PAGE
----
Roasted butternut squash rosemary lasagna

When I crave lasagna, I generally don’t think vegan–getting rid of the meat is the easy part, it’s all that cheese holding the layers together that’s hard to replicate. And I haven’t yet found a really good nondairy cheese that both melts well and holds up in the oven in a dish like lasagna (suggestions welcome!)

So when my sister served this lasagna at a recent family celebration, I was pleasantly surprised. It’s based on this butternut squash garlic lasagna recipe.

I fully admit that I did not go all vegan on this, but used real parmesan. I would have liked to try again with nondairy parm before posting this, but probably won’t get a chance before we’re done with winter roasting weather here in Minnesota.

That’s good news, it means that I am looking forward to roasting corn outside on the grill…soon!

Roasted butternut squash rosemary lasagna (almost vegan)

  • 12 par-cooked lasagna sheets
  • 1 Butternut squash, cubed (buy the precut cubes if you can, about 6-8 cups)
  • Olive oil
  • 4 cloves garlic, chopped
  • 4 cups nondairy milk (I used unsweetened coconut)
  • 1 sprig fresh rosemary
  • 4 tbsp nondairy butter
  • 1 cup nondairy creamer (I used unsweetened almond milk)
  • 4 tbsp flour
  • 4 oz parmesan
  • Salt

Toss squash cubes in olive oil, sprinkle with salt and pepper. Roast at 400 degrees for 30-40 minutes, depending on how big you cut your cubes and how “roasted” you like your vegs.

Bring milk to a simmer and steep rosemary for at least an hour. Remove sprig.

Sauté garlic in “butter” 30 seconds, add flour and stir until the roux is browned, about 3 minutes. Slowly pour in milk mixture and cook until sauce is creamy about 10 minutes. Add squash. I really smashed my cubes into the cream sauce since I wanted a smooth consistency. Depending on how roasted your cubes are this may require a bit of elbow grease 😉 I liked the extra depth of the well roasted squash. Season with salt and pepper.

Layer lasagna by putting 1/4 of sauce on bottom of pan, top with 3 noodles, sprinkle with cheese and repeat 3 more times with the top layer as noodles. (I used more layers than the original recipe, which made it have a bit more structure.)

Pour cream over top and remaining parmesan (this too is a change from the original recipe as the “whipping” of almond milk will result in a giant mess but try if you insist 😉).

Cover with foil and bake at 375 for 40 minutes until noodles are soft. Cool before cutting.

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Fall farro salad 


Carnivores look away. This salad is hip, man. An ancient grain and vegan-friendly. It’s probably too cool for some of my readers (you know who you are). 

We’re enjoying one of our best falls on record (normally snow is a real possibility right now), and I wanted a healthy and hearty but not heavy salad. This was perfect.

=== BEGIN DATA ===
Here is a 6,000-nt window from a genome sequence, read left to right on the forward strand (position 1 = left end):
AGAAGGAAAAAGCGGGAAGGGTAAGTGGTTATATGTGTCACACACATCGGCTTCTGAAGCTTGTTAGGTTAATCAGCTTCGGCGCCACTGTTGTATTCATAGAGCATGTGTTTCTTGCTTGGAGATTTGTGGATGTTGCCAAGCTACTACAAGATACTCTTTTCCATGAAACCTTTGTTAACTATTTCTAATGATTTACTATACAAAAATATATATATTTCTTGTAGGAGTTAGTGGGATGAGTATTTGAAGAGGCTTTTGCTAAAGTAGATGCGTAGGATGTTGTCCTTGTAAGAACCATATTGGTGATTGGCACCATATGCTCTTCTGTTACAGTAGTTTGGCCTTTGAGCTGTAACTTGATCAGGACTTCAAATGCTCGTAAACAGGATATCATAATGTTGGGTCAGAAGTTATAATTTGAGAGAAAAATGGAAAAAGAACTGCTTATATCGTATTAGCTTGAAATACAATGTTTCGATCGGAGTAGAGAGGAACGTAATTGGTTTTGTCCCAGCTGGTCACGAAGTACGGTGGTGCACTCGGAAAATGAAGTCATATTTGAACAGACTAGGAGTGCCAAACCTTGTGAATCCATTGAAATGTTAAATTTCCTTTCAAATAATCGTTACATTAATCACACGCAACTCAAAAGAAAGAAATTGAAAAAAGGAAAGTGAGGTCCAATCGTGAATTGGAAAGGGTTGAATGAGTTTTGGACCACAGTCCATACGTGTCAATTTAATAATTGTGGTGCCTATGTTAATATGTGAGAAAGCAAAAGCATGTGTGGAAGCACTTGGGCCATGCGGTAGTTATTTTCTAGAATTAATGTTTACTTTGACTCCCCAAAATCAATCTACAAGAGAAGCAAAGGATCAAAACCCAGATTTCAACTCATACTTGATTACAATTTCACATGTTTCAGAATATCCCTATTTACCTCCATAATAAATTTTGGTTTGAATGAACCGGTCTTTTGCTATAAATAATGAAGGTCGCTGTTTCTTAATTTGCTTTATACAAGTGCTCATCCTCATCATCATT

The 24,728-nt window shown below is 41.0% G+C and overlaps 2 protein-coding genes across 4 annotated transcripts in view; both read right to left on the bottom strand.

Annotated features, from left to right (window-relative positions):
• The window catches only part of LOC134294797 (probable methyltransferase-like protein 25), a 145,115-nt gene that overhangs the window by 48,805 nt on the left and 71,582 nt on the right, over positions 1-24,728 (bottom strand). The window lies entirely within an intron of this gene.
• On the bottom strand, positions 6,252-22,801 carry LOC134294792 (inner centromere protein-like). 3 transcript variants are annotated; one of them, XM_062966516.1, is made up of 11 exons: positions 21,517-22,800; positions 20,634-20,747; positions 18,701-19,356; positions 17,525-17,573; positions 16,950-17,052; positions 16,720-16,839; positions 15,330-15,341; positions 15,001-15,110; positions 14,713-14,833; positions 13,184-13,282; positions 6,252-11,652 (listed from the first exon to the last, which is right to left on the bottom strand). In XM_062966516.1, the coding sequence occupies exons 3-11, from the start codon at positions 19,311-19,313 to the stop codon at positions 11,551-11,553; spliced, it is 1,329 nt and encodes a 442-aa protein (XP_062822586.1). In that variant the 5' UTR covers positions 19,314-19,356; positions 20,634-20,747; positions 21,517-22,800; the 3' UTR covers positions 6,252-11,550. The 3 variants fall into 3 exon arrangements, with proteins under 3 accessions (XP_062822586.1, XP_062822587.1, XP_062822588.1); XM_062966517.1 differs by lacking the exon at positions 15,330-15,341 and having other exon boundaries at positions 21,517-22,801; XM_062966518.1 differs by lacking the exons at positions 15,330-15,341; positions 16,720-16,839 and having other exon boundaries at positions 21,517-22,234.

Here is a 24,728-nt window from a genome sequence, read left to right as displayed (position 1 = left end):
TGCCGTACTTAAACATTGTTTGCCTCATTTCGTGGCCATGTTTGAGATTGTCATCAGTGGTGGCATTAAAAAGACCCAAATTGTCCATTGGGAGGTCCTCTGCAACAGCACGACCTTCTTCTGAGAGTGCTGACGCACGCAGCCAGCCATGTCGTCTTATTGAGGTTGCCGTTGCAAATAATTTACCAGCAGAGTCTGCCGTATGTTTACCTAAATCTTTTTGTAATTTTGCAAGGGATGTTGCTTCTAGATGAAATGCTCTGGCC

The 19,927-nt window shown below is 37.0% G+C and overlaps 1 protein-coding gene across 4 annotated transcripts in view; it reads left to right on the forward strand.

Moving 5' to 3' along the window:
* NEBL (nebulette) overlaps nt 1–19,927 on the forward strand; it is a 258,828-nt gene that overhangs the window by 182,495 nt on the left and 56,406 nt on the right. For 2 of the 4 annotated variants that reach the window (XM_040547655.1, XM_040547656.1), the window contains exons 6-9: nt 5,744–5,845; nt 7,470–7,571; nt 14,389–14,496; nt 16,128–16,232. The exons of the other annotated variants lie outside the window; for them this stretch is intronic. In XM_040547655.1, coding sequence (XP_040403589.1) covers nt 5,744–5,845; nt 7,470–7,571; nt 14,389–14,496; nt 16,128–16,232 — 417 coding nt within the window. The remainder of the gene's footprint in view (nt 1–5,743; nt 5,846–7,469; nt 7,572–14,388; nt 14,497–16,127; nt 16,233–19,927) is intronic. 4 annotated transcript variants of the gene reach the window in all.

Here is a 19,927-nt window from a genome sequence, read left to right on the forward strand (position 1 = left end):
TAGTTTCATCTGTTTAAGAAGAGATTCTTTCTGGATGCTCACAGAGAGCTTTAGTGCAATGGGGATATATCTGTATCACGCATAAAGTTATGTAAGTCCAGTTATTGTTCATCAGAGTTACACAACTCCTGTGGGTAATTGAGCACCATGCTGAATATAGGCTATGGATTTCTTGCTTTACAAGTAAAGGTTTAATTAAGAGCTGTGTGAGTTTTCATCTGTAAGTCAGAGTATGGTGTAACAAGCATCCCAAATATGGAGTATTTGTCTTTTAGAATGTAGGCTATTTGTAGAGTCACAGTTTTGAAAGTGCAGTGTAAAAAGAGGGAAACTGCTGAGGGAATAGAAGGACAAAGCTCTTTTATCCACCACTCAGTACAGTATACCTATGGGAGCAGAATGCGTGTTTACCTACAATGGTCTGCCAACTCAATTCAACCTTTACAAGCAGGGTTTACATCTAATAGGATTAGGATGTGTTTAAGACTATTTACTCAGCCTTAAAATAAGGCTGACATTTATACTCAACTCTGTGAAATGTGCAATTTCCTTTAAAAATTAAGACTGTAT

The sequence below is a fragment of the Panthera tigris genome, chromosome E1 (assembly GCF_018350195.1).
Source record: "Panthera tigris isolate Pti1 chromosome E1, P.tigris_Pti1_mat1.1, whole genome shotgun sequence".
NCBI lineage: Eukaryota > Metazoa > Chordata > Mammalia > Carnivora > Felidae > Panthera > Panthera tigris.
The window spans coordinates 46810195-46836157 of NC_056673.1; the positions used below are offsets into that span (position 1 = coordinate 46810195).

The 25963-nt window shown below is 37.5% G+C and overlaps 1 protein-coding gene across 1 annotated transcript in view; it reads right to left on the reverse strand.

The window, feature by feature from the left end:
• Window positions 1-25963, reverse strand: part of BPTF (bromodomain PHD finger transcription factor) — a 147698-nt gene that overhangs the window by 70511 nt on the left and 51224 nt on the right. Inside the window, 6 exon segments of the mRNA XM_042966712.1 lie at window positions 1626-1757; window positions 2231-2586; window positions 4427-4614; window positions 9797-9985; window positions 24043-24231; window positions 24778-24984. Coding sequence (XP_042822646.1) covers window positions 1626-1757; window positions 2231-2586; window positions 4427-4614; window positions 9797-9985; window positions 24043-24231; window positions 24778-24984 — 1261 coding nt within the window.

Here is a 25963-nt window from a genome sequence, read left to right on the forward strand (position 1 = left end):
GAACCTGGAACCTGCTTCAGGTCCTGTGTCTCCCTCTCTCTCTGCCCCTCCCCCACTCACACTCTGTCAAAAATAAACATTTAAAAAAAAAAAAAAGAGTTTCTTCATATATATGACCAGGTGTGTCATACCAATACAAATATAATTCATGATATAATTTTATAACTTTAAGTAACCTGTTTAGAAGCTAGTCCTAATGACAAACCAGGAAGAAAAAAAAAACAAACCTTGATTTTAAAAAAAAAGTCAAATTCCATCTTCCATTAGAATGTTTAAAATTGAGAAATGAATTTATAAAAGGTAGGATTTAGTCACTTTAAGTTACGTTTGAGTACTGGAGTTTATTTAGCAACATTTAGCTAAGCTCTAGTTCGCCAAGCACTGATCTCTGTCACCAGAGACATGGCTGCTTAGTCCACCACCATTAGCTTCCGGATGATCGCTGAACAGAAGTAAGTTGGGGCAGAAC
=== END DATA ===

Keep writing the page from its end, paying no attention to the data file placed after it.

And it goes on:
I buy “quick cook” farro from Trader Joe’s. That just means that it takes 10 minutes instead of 40 to cook. Farro is sometimes called spelt. You could easily substitute in barley or wheat berries, even wild rice, which is common here in Minnesota. Anything that will crunch and be good cold/room temperature. 

The squash if diced small and tossed in olive oil get a nice crispy crunch outside but stay soft inside. I love the varying textures in this salad, along with the colors! 

Fall farro salad

  • 2c (8 oz dried package) farro
  • 1c chopped kale
  • 1c butternut squash, diced small
  • 1c red cabbage chopped
  • Juice of 1 lemon
  • 2 cloves garlic chopped 
  • 1 tsp dijon mustard
  • 1/3c olive oil
  • Salt and pepper 

Roast diced squash for 40 minutes at 400 degrees. Boil farro for 10 minutes and drain. Mix vinaigrette. Toss kale, cabbage and farro in vinaigrette. I used about half to start and kept adding until it tasted well coated. Add in squash. Serve cold or at room temperature.

Squash with garlic scape pesto

A man willing to kiss me after garlic scape pesto must really love me 🙂

The next time I get asked “If I were a vegetable what would I be?” My answer is going to be garlic scapes. I love these funky garlic flower tops. They’re different, and fun to look at and cook with. 

Even though  this pesto has a far stronger garlic vs basil flavor, it’s still not what I think of as that sour, pungent, harsh garlic. It’s woodier and grassier, IMO. In fact, if you don’t have enough scapes, the best substitution is chives.

A little of this pesto goes a long way so it’s economical too. 

Garlic scape pesto

  • 6 garlic scapes, trimmed of woody stems and flowers  (about 4″ of stalk from each stem)
  • 1/3c cashews
  • 1/3c olive oil
  • 1/3c parmesan
  • 1/4 basil
  • Salt

Chop up the scapes in a food processor, add nuts, basil and blend. With machine running, add oil until a consistent texture. Add parm and salt and pulse to combine.

Saute sliced zucchini and yellow squash in olive oil 3-5 min til softened. Toss in pesto. Kiss beloved spouse/SO.